To Be (or Not to Be) the Poet: The Cultural Politics of Verse in Asian American Literature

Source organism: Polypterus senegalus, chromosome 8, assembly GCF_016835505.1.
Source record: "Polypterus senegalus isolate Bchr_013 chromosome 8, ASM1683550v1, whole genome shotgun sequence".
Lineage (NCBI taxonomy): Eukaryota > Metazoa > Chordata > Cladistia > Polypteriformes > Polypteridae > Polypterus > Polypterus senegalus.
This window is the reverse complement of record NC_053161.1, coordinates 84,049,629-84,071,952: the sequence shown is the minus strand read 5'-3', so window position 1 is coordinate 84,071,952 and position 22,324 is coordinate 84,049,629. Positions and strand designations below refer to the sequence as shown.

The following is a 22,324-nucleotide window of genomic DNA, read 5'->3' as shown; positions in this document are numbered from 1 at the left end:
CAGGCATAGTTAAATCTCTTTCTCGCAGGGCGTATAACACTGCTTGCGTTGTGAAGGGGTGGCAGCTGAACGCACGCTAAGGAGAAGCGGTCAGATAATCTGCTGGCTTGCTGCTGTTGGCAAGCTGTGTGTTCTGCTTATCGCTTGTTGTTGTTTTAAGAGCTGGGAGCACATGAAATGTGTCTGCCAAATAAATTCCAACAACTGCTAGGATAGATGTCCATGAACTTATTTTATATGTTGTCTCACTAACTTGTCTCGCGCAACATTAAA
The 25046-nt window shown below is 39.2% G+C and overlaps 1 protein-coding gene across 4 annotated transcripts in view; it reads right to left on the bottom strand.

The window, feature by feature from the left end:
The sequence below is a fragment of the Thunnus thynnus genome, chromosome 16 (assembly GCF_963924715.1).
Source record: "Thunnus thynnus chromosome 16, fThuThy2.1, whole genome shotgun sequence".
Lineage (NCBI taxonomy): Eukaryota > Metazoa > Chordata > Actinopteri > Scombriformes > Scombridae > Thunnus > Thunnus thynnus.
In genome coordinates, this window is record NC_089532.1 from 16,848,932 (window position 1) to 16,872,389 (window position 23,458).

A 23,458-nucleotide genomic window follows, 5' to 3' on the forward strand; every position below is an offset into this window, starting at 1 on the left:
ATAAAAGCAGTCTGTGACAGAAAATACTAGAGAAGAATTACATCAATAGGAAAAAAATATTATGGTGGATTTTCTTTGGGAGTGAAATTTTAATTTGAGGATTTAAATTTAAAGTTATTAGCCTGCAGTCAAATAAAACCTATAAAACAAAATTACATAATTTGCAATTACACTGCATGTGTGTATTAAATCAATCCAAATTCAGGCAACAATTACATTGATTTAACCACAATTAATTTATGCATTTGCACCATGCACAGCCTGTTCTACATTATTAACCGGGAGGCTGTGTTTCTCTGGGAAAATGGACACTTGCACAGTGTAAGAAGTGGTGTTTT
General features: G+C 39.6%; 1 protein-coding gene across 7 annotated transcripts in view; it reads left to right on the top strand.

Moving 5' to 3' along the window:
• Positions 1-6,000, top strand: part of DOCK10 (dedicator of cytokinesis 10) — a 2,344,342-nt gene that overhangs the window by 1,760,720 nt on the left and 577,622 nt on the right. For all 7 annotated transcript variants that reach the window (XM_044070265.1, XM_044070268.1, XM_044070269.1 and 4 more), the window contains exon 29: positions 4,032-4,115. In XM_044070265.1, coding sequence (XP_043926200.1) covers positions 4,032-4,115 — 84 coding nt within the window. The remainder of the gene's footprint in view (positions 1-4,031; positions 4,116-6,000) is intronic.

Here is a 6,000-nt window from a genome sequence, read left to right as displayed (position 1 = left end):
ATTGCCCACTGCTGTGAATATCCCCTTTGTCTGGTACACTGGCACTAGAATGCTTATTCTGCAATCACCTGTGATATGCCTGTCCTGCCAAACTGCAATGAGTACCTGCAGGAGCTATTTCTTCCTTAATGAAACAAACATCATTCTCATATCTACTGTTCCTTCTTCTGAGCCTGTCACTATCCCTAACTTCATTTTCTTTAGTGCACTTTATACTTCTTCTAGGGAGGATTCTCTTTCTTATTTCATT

The introduction first offers a general periodization for Chinese/American verse into three distinct but overlapping modes: “racial protest,” “lyric testimony,” and “ethnic abstraction.” Each of these modes, in its turn, roughly correlates with a particular ideological moment in the larger political and social history of Asian “difference” in the United States. Next, the introduction sets forth new theoretical terms that move beyond the limits of “hybridity” as an analytical category by delineating a taxonomy of various “hybridization strategies” exhibited in verse by writers of specifically Chinese descent in the United States. These categories include “transplantation,” “cross-fertilization,” “mimicry,” “grafting,” and “mutation.” This detailed conceptual scheme offers a means for distinguishing between the aesthetic, literary historical, and even broader political significance of the styles and strategies of ethnic cultural representation employed among the variety of Asian American literary production. In doing so, it offers a way to chart the dimensions of Asian American verse as an uneven and evolving counterpoetics of minority “difference” given in response to dominant constructions of Asian (American) identity and culture.
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